German Defense Minister Resigns After Weeks of Criticism

BERLIN — Germany’s defense minister, Christine Lambrecht, has resigned after enduring a year of heavy criticism over repeated public blunders, her response to the Ukraine war and her government’s slow rollout of a military buildup.

Ms. Lambrecht is the highest-ranking member of Chancellor Olaf Scholz’s government to resign, and her departure is likely to be seen as a blow to his reputation. The chancellor had repeatedly defended the record of Ms. Lambrecht, a former justice minister and a fellow member of his party, the Social Democrats.

“The monthslong media focus on me as a person hardly allows for objective reporting and discussion about the servicemen and women, the German armed forces and security policy decisions in the interest of the citizens of Germany,” Ms. Lambrecht said in a statement released on Monday morning.

Since taking up the post when Mr. Scholz’s government entered office last year, Ms. Lambrecht had been dogged by criticism. She had no previous experience of the military and opposition leaders accused her of lacking interest in heading the Defense Ministry. According to Germany’s best-selling daily, Bild, Ms. Lambrecht had been unable to name the different ranks of the German military in an interview with the paper.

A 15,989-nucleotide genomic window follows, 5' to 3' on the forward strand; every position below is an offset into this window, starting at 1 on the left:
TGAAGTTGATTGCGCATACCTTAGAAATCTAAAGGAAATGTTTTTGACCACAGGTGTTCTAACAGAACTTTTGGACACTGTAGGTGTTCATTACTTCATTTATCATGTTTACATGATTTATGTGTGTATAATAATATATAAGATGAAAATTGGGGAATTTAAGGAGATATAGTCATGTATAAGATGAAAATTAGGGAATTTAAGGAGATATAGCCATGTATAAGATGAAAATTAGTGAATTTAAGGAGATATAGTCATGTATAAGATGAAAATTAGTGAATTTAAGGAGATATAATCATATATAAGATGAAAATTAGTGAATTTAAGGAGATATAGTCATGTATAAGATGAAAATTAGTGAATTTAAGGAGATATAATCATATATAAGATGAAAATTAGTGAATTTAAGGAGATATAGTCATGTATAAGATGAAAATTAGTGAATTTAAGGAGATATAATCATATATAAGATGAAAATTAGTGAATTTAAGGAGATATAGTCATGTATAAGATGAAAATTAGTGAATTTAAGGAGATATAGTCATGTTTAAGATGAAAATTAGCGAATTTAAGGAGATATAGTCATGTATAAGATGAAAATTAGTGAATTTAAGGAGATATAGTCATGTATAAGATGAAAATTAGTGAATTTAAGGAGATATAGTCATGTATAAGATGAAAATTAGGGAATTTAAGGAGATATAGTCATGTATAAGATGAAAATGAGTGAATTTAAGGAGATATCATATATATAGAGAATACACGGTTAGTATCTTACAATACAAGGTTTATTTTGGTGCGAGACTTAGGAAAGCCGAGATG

Ms. Lambrecht began facing public scorn at the start of Russia’s invasion of Ukraine. As Germany debated sending weapons to Kyiv in the early days of the invasion, Ms. Lambrecht trumpeted a delivery of 5,000 helmets. She was the face of the government’s repeated foot-dragging over sending weapons, though it is likely she was carrying out a policy largely driven by the chancellery.

Criticism ramped up last summer when it emerged that Ms. Lambrecht had used a government helicopter to take her son on a family vacation.

More recently, opposition parties in Germany have argued Ms. Lambrecht is responsible for the slow rollout of a 100 billion euro ($108 billion) defense fund, part of a plan by the government to significantly bolster its military in response to the war in Ukraine. Germany’s limited stores of basic ammunition mean it has stocks for only hours or days of combat.

The final straw appears to have been an awkward video released on New Year’s Eve on Ms. Lambrecht’s personal Instagram account. In it, Ms. Lambrecht discussed the war in Ukraine and offered seasonal greetings amid a raucous backdrop of fireworks in Berlin. Critics called it distasteful, and even her own ministry distanced itself from the video, saying it was a personal statement.

In her statement, Ms. Lambrecht said that she hoped her resignation would put the public focus back where it belonged. “The valuable work of the soldiers and the many motivated people in the area of operations must be in the foreground,” she said.

A successor has not been announced.

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